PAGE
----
July’s general meeting featured our annual member’s evening, in which members present to the memberships on various topics including drone footage from the L’Anglais Mud Volcano in Palo Seco, the use of the datwan (traditional toothbrush) in T&T, ethospecies, the natural history of Grenada, one man’s journey to discover the mushrooms of T&T and a short update on the Club’s 125th strategic planning session.
On July 17th, The birdwatching group journeyed to Plum Mitan and Caltoo Trace in East Trinidad. Members had to hit the road early to get on site as early as 5am but were rewarded with Blue Ground Dove and other lovely birds. The final tally: 55 species
As part of our 125th Anniversary celebrations, the July trip was a night time turtle watching trip to Matura in recognition of the Club’s turtle tagging project. Starting in 1963, the TTFNC first investigated reports and confirmed that a large number of leatherback turtles were being killed on the Matura beach. Beach patrols continued at Matura during 1964 and in 1965, Peter Bacon, the Vice President of the Club, was appointed coordinator of the Club’s Turtle Project . The Club commenced a programme of regular patrols on the beaches beaches at Matura, Fishing Pond, Big Bay, Toco, Grand Riviere, Maracas and Las Cuevas. In 1970, the Club began a Turtle Tagging Project using equipment supplied by the University of Florida at Gainsville. During the next eleven nesting seasons 333 leatherbacks were tagged. In May 1973, based on its many years of observation and information gathering, the Club submit- ted a report prepared by Dr. Bacon to the Minister of Agriculture, Lands and Fisheries entitled “The status of sea turtles in Trinidad and Tobago”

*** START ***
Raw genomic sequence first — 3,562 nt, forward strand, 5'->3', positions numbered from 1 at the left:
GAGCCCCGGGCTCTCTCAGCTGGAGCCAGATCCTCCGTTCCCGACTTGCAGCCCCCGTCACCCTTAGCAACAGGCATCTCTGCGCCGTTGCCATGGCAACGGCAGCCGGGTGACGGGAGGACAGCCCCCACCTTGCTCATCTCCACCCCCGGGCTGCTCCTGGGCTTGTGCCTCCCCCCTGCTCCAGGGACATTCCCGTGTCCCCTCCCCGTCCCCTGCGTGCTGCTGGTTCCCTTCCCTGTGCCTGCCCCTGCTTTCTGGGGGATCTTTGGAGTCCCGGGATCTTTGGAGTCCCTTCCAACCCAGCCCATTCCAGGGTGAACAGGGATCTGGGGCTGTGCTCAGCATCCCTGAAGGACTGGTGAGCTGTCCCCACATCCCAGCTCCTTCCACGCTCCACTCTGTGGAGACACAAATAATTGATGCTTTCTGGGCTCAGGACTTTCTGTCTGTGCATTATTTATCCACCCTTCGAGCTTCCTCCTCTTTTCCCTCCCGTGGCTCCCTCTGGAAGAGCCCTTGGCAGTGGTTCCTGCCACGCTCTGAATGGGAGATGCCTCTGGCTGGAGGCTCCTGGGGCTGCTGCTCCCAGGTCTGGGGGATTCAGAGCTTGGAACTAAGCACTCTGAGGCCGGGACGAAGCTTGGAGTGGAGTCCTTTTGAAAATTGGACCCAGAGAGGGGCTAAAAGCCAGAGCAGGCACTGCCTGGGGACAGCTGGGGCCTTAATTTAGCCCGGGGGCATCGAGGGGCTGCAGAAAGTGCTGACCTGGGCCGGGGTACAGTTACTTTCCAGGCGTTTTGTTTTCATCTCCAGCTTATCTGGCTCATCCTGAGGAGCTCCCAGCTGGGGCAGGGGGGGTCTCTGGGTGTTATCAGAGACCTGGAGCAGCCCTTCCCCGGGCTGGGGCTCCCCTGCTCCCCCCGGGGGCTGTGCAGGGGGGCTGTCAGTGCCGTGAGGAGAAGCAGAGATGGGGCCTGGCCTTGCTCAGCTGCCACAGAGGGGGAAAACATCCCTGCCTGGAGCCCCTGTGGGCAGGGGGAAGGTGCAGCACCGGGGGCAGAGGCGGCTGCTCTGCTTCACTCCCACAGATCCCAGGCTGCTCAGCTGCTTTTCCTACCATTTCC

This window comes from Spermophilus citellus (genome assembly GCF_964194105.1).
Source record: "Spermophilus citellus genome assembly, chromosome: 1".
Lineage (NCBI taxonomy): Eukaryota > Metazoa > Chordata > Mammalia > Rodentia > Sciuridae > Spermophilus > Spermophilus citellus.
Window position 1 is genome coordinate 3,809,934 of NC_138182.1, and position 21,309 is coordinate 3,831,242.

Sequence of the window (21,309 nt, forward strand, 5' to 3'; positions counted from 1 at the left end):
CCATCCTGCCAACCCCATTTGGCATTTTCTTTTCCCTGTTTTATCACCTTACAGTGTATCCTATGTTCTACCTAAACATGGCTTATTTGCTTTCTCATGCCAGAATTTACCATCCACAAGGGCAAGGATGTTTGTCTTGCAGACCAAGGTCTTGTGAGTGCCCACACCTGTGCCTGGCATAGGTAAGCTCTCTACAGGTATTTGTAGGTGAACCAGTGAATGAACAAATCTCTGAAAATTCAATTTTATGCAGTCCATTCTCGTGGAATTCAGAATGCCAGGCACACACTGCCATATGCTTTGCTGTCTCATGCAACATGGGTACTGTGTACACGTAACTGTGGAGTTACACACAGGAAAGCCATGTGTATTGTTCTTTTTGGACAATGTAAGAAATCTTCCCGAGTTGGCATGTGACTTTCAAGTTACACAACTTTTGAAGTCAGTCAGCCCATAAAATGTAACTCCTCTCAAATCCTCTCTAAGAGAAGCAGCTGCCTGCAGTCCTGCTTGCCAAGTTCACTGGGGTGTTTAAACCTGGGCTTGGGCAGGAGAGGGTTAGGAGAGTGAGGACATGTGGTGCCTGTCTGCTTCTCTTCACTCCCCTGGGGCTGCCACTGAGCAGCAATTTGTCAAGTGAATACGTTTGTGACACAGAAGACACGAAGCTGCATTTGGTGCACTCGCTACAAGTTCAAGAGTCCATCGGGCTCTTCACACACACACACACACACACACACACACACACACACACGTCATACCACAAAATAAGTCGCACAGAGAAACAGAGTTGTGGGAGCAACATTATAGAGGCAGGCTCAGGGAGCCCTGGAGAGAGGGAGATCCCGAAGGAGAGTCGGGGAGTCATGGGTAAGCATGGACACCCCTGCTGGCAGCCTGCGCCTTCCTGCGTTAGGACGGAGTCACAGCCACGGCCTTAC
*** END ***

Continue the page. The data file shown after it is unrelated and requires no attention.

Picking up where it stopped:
In August, guest speaker Jack Torresdal spoke to members about the elusive Golden Tree Frog. Traditionally believed to be an endemic to the cloud forests of Trinidad, the frog has now been discovered in Venezuela. Jack spoke about the research that his group has been doing on the tree frogs and discussed some of their findings.
The field trip for this month was the long awaited annual overnight camping trip to Gran Tacaribe where members are able to explore a range of habitats including snorkelling in the shallow rocky reef, hiking to Madamas and exploring the forest. Not to mention a chance to kick back and relax on one of Trinidad’s most beautiful beaches!
Orange Valley was the target of the birders in August as they tackled the unenviable task of shorebird identification. It was a good learning experience for all as they distinguished between tricky species such as Western, Least and Semipalmated Sandpipers.
In recognition of our 125th Anniversary, a special dinner was held at the Namaste India Restaurant. The all vegetarian course had some members uncertain but they were pleasantly surprised! Members were recognised for their contribution to the Club over the years and a good time was had by all.
The 125th Anniversary’s School Art Competition was really the highlight for September. With over 400 entries, the judges really had their work cut out for them! The winners were recognised at a prize giving ceremony where their fantastic work was on display. See link for some of the artwork.
Another long awaited trip is the Club’s annual geology trip. The focus was on onshore geological features related to the petrochemical sector in South West Trinidad. The group visited Pt Fortin to see evidence of the Los Bajos fault, the Stollmeyer Oilsand Quarry near Guapo, an active oil extraction facility in Parrylands and the Pitch Lake.